By now, we should all know that the things we say or do on the Internet can come back to haunt us. Your online guide to cannabis cultivation can be a tricky conversation topic during a job interview. That scandalous photo from college can make its way to the horrified eyes of your parents. But would you ever imagine that complaining on Facebook about a comment you thought was racist could get you expelled from graduate school?
Matthew Werenczak found out the hard way that if a student at Syracuse University’s School of Education speaks out online about a controversial topic, expulsion — with no formal charges, and without even a disciplinary hearing — is the “standard process.”
On July 20, 2011, Werenczak was student teaching with a Syracuse city school when he was introduced to a community leader. Shortly after the introduction, Werenczak and another student teacher overheard the community leader remark that he thought that the schools needed to hire more teachers from historically black colleges. Werenczak, who is white, found the comments offensive and later complained about it on Facebook. He wrote, “Just making sure we’re okay with racism … I suppose I oughta be black or stay in my own side of town … it kind of offends me that I’m basically volunteering the summer at Danforth [Middle School], getting up at 630, with no AC, to help tutor kids and that’s not enough.”
This Facebook conversation found its way to administrators at Syracuse, who summoned Werenczak to a meeting to discuss the posting, but never charged him with any infraction of the rules and never went so far as to hold a disciplinary hearing.
Instead, they expelled him.
In its September 7, 2011, typo-heavy letter to Werenczak, Syracuse gave him two lousy “choices”: permanently withdraw from the School of Education, or attempt to seek “re-admittance” by attending anger management counseling, completing diversity training, and writing a paper demonstrating growth “regarding cultural diversity.” All this because one of Syracuse’s own students had the gall to complain about being told (as he saw it) that he wasn’t the right race for the job!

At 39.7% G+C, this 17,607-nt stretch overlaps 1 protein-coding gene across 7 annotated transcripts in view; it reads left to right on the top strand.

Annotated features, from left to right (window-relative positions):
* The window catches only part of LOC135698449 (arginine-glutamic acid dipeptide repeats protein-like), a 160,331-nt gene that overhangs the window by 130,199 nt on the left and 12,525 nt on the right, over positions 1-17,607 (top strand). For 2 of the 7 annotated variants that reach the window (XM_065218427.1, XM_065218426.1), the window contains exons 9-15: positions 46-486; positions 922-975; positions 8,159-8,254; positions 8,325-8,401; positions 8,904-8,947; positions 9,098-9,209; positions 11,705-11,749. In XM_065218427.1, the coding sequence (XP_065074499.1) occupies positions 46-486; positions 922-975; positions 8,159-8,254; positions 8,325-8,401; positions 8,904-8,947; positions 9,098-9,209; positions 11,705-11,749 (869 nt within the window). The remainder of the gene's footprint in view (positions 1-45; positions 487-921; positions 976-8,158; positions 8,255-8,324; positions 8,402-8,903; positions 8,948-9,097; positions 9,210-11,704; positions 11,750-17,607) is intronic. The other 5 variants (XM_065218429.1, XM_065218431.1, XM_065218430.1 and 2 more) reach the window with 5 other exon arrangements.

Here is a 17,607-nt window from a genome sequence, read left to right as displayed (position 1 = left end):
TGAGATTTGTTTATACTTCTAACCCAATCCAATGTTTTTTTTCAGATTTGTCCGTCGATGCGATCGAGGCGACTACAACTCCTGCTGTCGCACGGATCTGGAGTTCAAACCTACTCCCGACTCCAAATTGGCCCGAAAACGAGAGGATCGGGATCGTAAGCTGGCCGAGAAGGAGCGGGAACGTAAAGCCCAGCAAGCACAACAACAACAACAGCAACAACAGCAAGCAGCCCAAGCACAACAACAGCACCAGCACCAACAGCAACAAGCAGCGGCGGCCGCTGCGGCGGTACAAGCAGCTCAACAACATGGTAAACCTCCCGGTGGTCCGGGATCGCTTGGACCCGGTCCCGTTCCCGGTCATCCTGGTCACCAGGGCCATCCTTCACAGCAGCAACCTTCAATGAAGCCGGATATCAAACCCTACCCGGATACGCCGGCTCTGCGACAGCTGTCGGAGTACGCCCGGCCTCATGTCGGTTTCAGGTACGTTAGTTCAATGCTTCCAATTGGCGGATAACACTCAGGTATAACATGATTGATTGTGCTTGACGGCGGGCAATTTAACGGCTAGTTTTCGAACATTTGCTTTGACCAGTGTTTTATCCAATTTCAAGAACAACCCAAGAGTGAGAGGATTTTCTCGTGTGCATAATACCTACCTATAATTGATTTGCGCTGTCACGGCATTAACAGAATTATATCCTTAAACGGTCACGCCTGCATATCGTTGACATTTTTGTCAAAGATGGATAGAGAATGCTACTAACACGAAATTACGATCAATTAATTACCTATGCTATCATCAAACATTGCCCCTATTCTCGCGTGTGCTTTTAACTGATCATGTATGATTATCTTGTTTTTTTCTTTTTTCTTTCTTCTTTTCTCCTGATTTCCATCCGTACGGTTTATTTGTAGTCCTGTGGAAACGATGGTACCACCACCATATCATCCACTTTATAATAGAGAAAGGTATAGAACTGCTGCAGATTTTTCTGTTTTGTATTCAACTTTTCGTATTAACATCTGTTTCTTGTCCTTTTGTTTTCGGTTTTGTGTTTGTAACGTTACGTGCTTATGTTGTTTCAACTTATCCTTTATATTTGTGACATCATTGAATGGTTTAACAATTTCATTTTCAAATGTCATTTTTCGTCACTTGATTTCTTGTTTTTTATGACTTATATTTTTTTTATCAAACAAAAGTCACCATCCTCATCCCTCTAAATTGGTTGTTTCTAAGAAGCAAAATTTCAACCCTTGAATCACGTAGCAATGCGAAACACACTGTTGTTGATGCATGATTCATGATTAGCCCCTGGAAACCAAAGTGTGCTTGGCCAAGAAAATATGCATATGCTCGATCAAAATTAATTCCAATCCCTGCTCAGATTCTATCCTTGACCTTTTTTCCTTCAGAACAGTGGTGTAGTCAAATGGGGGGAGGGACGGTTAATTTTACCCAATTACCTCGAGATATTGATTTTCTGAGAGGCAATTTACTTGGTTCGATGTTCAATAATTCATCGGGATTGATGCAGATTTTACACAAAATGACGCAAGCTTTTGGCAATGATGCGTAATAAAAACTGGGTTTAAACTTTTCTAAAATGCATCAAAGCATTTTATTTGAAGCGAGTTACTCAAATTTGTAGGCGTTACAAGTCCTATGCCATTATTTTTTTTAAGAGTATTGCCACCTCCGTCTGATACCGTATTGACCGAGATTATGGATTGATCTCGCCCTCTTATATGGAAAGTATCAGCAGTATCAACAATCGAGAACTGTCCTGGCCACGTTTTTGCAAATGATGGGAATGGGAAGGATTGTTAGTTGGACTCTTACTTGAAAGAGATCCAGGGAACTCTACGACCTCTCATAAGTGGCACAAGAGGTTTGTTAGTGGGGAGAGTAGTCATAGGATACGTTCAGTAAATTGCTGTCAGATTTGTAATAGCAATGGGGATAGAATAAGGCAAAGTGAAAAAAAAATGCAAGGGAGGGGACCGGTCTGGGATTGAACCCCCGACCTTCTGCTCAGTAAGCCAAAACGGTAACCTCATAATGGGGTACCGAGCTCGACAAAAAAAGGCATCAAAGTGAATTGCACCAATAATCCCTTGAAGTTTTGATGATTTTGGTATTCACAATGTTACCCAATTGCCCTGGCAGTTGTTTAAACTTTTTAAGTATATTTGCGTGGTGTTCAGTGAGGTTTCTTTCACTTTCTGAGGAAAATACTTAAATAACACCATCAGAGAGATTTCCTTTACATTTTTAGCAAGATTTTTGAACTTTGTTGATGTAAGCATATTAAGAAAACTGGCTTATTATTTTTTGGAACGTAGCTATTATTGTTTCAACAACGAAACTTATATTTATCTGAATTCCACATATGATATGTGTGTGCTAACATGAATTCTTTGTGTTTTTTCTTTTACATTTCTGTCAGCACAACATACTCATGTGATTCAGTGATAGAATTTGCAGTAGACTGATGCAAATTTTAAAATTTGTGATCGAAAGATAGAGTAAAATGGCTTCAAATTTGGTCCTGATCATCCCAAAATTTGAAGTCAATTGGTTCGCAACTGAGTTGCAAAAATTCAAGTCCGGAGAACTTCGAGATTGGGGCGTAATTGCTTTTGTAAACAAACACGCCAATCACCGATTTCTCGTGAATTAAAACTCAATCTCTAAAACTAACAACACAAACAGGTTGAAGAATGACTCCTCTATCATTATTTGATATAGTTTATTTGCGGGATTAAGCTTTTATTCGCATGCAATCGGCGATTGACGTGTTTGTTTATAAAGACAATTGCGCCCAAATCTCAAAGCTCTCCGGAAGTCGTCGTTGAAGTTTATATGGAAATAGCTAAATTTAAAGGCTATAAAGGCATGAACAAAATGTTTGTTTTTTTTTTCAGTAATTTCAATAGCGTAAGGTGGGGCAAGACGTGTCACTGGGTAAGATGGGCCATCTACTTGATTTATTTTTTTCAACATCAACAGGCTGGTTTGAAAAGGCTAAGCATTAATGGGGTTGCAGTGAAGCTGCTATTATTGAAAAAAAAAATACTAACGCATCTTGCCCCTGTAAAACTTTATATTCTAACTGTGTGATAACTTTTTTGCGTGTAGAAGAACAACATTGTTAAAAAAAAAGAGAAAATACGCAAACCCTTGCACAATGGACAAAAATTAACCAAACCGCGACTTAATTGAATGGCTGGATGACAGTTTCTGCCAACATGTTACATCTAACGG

Nevertheless, bowing to the insanity of political correctness that dominates so many campuses today, Werenczak fulfilled Syracuse’s insulting requirements by December 14. In return, Syracuse promptly commenced sitting on its hands. Amazingly, the university apparently did nothing until the Foundation for Individual Rights in Education (FIRE), where I work, intervened.
FIRE took his case public on January 18. By the end of that day, Syracuse administrators informed Werenczak that he had been readmitted. However, Syracuse administrators pathetically insisted that they were going to do that anyway, that their accreditor made them punish him, and that this was all the “standard process.” Whether the dog also ate their homework could not be ascertained by press time.
Yet as lame as Syracuse’s excuses were, the idea that “standard” procedures could encompass expelling someone without a hearing or chance for appeal simply because he complained about racism on Facebook is quite disturbing. Indeed, one group that might be disturbed is the National Council for Accreditation of Teacher Education (NCATE), the aforementioned accreditor of Syracuse’s School of Education.
Under its accreditation rules, NCATE finds it “unacceptable” when a school makes “[d]ecisions about continuation in and completion of programs … based on a single or few assessments.” That sounds awfully familiar, huh?
We’ve been hearing about runaway political correctness since the 1980s, and it’s tempting to think that we might be past the worst of it. Matthew Werenczak knows better now, and his hard-earned lesson should be a warning to us all. College students across America are learning to keep their heads down and keep their opinions to themselves. Schools like Syracuse promise freedom of speech — the school’s Student Handbook states that “[s]tudents have the right to express themselves freely on any subject” and that “Syracuse University … welcomes and encourages the expression of dissent.” Werenczak trusted in that promise — and found out what it was worth.
How many Syracuse students, having seen the school’s treatment of Werenczak and its similar treatment of a law student last year, will believe that the school respects its own promises? How many will choose to jeopardize their academic careers by challenging dominant beliefs? And how many will discover that the same administration that promises them freedom of speech will destroy their careers for daring to exercise it?
Robert Shibley is senior vice president of the Foundation for Individual Rights in Education.